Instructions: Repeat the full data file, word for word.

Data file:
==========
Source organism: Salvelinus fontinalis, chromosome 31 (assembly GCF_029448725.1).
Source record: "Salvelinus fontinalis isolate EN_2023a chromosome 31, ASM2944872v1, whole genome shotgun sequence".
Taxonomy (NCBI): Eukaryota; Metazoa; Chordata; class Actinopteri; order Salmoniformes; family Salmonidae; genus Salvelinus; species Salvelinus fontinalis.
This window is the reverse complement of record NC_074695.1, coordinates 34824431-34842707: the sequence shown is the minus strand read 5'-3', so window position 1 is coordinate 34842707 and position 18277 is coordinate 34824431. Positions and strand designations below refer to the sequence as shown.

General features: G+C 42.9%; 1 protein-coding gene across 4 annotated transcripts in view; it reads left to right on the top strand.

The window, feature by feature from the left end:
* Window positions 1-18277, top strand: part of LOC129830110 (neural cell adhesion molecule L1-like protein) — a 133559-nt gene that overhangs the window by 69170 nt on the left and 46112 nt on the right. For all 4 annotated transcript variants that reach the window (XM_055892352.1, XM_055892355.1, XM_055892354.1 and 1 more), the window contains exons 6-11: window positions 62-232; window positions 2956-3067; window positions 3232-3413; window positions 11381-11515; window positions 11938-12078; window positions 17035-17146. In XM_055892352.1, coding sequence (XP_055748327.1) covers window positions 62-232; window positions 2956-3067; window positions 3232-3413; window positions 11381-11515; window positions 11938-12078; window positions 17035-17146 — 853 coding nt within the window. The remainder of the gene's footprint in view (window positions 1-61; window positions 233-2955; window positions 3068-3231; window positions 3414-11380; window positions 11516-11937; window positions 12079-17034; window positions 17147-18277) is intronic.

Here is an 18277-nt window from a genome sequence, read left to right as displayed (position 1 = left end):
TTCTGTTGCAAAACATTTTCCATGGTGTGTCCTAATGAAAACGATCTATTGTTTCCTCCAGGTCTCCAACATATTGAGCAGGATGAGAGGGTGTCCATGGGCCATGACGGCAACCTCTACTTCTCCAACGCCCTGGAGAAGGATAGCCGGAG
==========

Source organism: Salvelinus fontinalis, chromosome 31 (assembly GCF_029448725.1).
Source record: "Salvelinus fontinalis isolate EN_2023a chromosome 31, ASM2944872v1, whole genome shotgun sequence".
Taxonomy (NCBI): Eukaryota; Metazoa; Chordata; class Actinopteri; order Salmoniformes; family Salmonidae; genus Salvelinus; species Salvelinus fontinalis.
This window is the reverse complement of record NC_074695.1, coordinates 34824431-34842707: the sequence shown is the minus strand read 5'-3', so window position 1 is coordinate 34842707 and position 18277 is coordinate 34824431. Positions and strand designations below refer to the sequence as shown.

General features: G+C 42.9%; 1 protein-coding gene across 4 annotated transcripts in view; it reads left to right on the top strand.

The window, feature by feature from the left end:
* Window positions 1-18277, top strand: part of LOC129830110 (neural cell adhesion molecule L1-like protein) — a 133559-nt gene that overhangs the window by 69170 nt on the left and 46112 nt on the right. For all 4 annotated transcript variants that reach the window (XM_055892352.1, XM_055892355.1, XM_055892354.1 and 1 more), the window contains exons 6-11: window positions 62-232; window positions 2956-3067; window positions 3232-3413; window positions 11381-11515; window positions 11938-12078; window positions 17035-17146. In XM_055892352.1, coding sequence (XP_055748327.1) covers window positions 62-232; window positions 2956-3067; window positions 3232-3413; window positions 11381-11515; window positions 11938-12078; window positions 17035-17146 — 853 coding nt within the window. The remainder of the gene's footprint in view (window positions 1-61; window positions 233-2955; window positions 3068-3231; window positions 3414-11380; window positions 11516-11937; window positions 12079-17034; window positions 17147-18277) is intronic.

Here is an 18277-nt window from a genome sequence, read left to right as displayed (position 1 = left end):
TTCTGTTGCAAAACATTTTCCATGGTGTGTCCTAATGAAAACGATCTATTGTTTCCTCCAGGTCTCCAACATATTGAGCAGGATGAGAGGGTGTCCATGGGCCATGACGGCAACCTCTACTTCTCCAACGCCCTGGAGAAGGATAGCCGGAG